Cato’s Letters also addressed a question that was of particular interest to American colonists: If ill-conceived or over-reaching decisions are made in every government, how does one tell the difference between errors of judgment (to which every human being is prone) and a tyrannical abuse of power? In the 1760’s, American colonists were divided on this question. For example, Thomas Jefferson believed that the British government was engaged in a systematic campaign to strip the American colonists of their liberties; others dismissed the idea as far-fetched.
For Trenchard and Gordon, the answer revolved around the encroaching nature of power. They wrote that, “power is like fire; it warms, scorches, or destroys, according as it is watched, provoked, or increased. It is as dangerous as useful.” They believed that ambitious individuals are drawn into the sphere of politics; they will seek to advance their private interests by increasing their wealth and power, and are never satisfied with the wealth and power that they have. When people gain influence they will try to increase their influence by swaying elections, buying votes, placing allies in positions of power, and undermining rivals and critics. In this light, power will be abused when it is improperly contained or under careless supervision.
Trenchard and Gordon believed that, ultimately, the public is responsible for maintaining vigilance over its government, and removing politicians who favor private interests over the public good. But they also understood that people are often unable or unwilling to recognize or respond to the threat of tyranny in their own country. It is valuable, then, to have objective standards for identifying tyrants and oligarchs.
First, tyrants and oligarchs “will be ever contriving and forming … dangerous projects, to make the people poor, and themselves rich.” The British government’s complicity in the South Sea Bubble is an example of the kind of “dangerous projects” Trenchard and Gordon had in mind.
Tyrants and oligarchs “engage their country in ridiculous, expensive, fantastical wars, to keep the minds of men in continual hurry and agitation, and under constant fears and alarms; and, by such means, deprive them both of leisure and inclination to look into publick miscarriages.” In this state of heightened emotion, people are “disposed to fall into all measures offered, seemingly, for their defense, and will agree to every wild demand made by those who are betraying them.”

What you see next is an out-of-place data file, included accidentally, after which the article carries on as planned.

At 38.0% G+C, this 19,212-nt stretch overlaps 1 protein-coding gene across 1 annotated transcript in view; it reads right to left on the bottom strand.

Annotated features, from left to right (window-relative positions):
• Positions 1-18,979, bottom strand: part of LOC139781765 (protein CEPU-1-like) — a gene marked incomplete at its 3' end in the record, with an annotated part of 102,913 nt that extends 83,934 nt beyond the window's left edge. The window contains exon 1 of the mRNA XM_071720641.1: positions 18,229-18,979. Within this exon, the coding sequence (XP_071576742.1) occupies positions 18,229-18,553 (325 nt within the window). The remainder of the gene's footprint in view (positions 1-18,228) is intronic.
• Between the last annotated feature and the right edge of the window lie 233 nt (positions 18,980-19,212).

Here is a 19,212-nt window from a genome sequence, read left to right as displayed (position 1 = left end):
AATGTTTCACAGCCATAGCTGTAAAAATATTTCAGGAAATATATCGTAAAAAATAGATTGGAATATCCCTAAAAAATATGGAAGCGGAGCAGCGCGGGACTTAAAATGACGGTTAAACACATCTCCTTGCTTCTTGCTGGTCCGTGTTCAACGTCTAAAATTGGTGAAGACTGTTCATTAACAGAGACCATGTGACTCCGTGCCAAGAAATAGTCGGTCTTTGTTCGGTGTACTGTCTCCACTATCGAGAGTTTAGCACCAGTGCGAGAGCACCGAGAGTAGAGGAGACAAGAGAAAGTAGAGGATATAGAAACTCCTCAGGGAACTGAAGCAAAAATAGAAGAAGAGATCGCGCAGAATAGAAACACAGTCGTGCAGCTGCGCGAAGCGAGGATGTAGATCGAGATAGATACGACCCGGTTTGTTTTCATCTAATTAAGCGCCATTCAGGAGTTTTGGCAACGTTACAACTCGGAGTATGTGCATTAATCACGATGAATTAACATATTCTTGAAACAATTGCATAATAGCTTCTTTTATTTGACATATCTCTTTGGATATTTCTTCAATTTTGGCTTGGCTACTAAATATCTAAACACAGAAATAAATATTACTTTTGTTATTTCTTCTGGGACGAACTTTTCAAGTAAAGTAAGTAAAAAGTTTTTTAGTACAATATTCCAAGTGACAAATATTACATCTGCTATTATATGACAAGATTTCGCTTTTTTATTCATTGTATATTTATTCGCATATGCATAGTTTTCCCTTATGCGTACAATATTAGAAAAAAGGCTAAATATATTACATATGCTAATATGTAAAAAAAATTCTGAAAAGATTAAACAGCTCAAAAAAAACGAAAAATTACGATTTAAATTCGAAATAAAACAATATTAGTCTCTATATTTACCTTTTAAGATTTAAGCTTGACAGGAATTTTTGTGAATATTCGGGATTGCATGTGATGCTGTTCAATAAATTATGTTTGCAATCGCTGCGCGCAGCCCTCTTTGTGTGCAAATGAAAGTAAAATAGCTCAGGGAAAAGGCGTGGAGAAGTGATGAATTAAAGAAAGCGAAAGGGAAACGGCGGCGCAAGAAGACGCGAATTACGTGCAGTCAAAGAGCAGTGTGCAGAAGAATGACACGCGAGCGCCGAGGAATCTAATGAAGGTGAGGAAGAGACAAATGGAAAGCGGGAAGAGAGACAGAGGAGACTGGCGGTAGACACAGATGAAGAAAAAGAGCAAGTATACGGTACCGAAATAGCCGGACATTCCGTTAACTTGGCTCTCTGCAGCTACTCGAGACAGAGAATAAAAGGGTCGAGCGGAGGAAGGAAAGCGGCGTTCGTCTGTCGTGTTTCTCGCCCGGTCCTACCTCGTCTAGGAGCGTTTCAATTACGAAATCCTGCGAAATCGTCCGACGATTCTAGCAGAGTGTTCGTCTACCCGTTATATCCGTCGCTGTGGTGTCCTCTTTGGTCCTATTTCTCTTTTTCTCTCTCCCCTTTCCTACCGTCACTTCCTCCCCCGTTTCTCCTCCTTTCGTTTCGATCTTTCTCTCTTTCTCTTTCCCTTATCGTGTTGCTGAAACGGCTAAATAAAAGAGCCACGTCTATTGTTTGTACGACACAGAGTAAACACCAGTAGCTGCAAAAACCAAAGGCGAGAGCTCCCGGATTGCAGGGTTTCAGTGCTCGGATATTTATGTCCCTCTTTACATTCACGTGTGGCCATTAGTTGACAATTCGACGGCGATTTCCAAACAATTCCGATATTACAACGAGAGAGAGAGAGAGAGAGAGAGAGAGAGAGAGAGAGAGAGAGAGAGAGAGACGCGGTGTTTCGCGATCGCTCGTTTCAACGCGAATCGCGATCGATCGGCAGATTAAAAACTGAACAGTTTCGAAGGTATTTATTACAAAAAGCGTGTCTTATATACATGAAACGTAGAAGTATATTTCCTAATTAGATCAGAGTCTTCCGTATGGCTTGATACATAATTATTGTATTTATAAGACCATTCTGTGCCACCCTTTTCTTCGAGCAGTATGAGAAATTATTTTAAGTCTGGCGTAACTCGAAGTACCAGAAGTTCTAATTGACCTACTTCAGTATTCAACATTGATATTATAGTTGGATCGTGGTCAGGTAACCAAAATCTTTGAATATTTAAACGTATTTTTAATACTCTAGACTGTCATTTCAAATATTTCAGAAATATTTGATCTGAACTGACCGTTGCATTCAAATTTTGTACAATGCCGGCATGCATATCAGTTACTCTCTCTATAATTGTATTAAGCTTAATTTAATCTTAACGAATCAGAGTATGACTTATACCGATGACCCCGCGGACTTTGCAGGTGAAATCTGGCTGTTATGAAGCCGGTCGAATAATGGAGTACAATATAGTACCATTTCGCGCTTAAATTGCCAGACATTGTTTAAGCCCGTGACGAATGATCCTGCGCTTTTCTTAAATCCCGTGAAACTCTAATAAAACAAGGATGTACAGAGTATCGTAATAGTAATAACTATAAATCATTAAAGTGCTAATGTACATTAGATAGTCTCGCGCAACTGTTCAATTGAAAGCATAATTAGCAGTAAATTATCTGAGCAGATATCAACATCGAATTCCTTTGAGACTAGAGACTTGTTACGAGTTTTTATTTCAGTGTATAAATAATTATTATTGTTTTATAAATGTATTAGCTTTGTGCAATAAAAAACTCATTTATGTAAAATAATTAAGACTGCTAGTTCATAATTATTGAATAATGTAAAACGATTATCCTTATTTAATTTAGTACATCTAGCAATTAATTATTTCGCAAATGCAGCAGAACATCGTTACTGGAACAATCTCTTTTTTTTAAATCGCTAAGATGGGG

When tyrants and oligarchs “have served their ends by such wars, or have other motives to make peace, they will have no view to the publick interest.” In order to make peace, they will give public money and military advantages to “open enemies, suspected friends, or dangerous neighbours.”
Tyrants and oligarchs will set up two powerful parties and “by playing them [against] each other, will rule both ... they will make themselves the mediums and balance between the two factions; and both factions, in their turns, the props of their authority, and the instruments of their designs.” Displaying a similarly Whiggish sentiment, George Washington said, “The alternate domination of one faction over another, sharpened by the spirit of revenge, natural to party dissension ... is itself a frightful despotism.”[7] As it seems unlikely that political parties are inherently despotic by their very nature, it is reasonable to impose an additional test; one may ask, “Is the party system plagued by gridlock and failure when the goal is to benefit the public interest, and yet able to operate rapidly and efficiently when the goal is to benefit private interests?” If the answer to that question is “yes,” then it is very likely that a state of tyranny or oligarchy exists.

[2] Julian Hoppit, The Myths of the South Sea Bubble. 2002. A “jobber” is someone who sells products or services in a dishonest manner.
[3] The authors chose this name as homage to Cato the Younger; as they describe, Cato said that “he would never prefer private interest or pleasure to that of the publick.” This Cato bears little resemblance to the man as he is portrayed by the Cato Institute.
[4] Ethan Fishman, in George Washington: Foundation of Presidential Leadership and Character. 2002.
[5] Anthony Fellow, American Media History. 2010.
[6] Annie Mitchell, A Liberal-Republican “Cato.” 2004.
[7] Farewell address, 1796.